ROUNDABOUT BLOG

2011-2012 Season

 

One of the greatest privileges of my career was working with Arthur Miller. Roundabout produced several revivals of Arthur’s plays over the years, and I can happily admit that this choice is partially because he’s quite simply one of my favorite American playwrights of all time. In fact, it would be fair to thank (or blame!) Arthur Miller for my entire career in the theatre. I can clearly remember being a kid who dreaded reading the novels I was assigned in school. And then, in junior high, I was assigned an Arthur Miller play. It made sense to me in a way no novel ever had. It was my first encounter with the kind of propulsive, morally compelling drama that I would come to learn was Arthur’s specialty. And it sent me running to join the stage crew of the next school play. From that moment on, mine has been a life in the theatre.

Arthur’s own life in the theatre continues to fascinate me. Getting to know the man in the later part of his career was eye-opening, as I watched Arthur react to his older works being revived one after another, even as he continued to write new plays. Here was a man who wrote an instant classic, Death of a Salesman, when he was only 34, and while he derived some joy from the ongoing success of that play, he was always looking forward, still striving to write another piece that might impact the world with the same ferocity. He never stopped trying to make theatre that would illuminate the current world and last well beyond it.

I see a lot of that side of Arthur in The Price. To me, this play sits on a strange border between past and future. Its characters are, in many ways, shackled to their past. Everything that happens in the play is happening less because of decisions made in the present and more because of events that occurred decades earlier, back during the Great Depression. Yet at the same time, it’s 1968, a time of incredible upheaval and forward motion in this country, and it’s clear that these people will see a great deal of change ahead. It’s this tension that makes the play so captivating, as Arthur places these figures in a situation that speaks both to their own particular moment and to the questions faced by anyone trying to reconcile their conscience with the mistakes of the past.

This production marks the first time that Roundabout is producing an Arthur Miller play without the man himself here with us, and I thank his daughter, Rebecca Miller, for that opportunity. I miss the man who, for me, went from inspiration, to legend, to friend. But I think he would be proud of Terry Kinney and his outstanding company of actors and designers. They have come together to create the kind of vibrant theatre that Arthur himself always strove for.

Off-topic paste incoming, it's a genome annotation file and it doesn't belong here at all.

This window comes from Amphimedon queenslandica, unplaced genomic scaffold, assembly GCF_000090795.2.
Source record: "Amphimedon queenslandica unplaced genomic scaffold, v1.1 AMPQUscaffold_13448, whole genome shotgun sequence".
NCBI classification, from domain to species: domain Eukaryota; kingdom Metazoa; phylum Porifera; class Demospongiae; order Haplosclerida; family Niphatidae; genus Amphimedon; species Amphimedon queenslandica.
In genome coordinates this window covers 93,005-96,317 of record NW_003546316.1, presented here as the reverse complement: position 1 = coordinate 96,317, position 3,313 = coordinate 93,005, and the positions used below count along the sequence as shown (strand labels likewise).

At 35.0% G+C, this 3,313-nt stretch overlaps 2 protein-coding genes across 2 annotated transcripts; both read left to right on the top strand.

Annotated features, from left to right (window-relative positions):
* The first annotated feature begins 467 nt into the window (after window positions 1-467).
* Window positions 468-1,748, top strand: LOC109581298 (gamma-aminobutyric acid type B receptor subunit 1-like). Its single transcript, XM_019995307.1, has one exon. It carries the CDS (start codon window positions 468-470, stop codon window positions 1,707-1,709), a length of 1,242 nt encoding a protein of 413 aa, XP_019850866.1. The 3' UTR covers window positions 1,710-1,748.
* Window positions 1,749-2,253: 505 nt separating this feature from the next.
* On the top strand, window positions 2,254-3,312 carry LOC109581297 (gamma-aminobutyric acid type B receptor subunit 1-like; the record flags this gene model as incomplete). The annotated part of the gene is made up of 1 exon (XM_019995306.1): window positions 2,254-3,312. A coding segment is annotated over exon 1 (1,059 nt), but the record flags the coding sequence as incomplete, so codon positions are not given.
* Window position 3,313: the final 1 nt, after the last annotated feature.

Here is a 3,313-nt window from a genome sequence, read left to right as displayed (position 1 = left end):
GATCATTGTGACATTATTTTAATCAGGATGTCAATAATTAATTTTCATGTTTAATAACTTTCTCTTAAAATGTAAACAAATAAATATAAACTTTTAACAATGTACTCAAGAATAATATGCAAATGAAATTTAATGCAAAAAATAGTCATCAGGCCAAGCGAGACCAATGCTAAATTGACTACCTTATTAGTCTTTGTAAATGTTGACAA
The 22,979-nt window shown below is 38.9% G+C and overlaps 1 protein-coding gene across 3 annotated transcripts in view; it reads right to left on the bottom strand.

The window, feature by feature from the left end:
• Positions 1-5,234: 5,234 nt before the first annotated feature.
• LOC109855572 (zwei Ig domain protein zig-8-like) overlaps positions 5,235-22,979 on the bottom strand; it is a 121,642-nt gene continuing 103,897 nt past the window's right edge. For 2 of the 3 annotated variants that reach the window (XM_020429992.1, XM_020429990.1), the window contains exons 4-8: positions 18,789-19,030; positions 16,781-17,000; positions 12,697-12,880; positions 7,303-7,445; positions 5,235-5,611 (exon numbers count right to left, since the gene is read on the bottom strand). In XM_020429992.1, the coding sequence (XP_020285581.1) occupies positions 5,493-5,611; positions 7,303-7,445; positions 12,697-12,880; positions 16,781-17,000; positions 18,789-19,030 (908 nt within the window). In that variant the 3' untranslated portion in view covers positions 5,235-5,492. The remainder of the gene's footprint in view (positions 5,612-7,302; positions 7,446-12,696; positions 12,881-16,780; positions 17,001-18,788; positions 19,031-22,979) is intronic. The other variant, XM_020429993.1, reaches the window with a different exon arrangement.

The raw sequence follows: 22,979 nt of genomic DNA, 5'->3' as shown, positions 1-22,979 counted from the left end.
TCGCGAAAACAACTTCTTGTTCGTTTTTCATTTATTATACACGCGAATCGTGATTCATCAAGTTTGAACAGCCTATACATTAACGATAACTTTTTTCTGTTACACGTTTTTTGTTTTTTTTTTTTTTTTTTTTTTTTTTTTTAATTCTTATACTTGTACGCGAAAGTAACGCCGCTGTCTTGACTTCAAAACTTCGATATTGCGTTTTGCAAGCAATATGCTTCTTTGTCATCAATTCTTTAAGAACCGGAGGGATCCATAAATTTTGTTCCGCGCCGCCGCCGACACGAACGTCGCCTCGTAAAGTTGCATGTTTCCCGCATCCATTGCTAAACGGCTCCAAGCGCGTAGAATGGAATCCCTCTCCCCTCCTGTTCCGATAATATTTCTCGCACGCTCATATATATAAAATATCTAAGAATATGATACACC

As always, I hope you will share your thoughts with me as you see this production of The Price. Please continue to email me throughout this season at artisticoffice@roundabouttheatre.org. I can’t tell you how greatly I value your feedback, and I look forward to seeing you at the theatre!
Sincerely,
Todd Haimes
Artistic Director/CEO


Arthur Miller's The Price is now in previews at the American Airlines Theatre. For tickets and more information, please visit our website.


Related Categories:
2016-2017 Season, Arthur Miller's The Price, From Todd Haimes


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On the Exhale

With the world premiere of On the Exhale, we proudly welcome Martín Zimmerman to the Roundabout family and add him to the extraordinary list of playwrights to be produced through this program. We started Roundabout Underground as a launch-pad for emerging writers, and as the subsequent successes of our first eleven playwrights demonstrates, it is doing exactly that. I can say with confidence that, with this intense, surprising, and moving debut, Martín is already taking off for great heights.

In On the Exhale, Martín creates an exquisitely intimate relationship between audience and character, bringing us on the journey of one woman as she sees her worst fears coming true. What Martín has crafted is both a captivating story and a necessary theatrical exploration of America’s relationship to gun violence at the most deeply personal level. He helps us as an audience to grieve the past, survive the present, and confront the future.

One of the things that I think Martín has done so beautifully is to write a play for one actor that never feels like the prototypical “one-person show.” It is so layered and complex that you never feel the need for other voices to permeate the world of this piece. It is a true play, just one that happens to have only one character in it. And of course, I feel so lucky to have the remarkable Marin Ireland taking on this challenging role. She is one of the most captivating performers of her generation, and to have her command the stage alone in this play, under the direction of the brilliant Leigh Silverman, is simply thrilling to watch.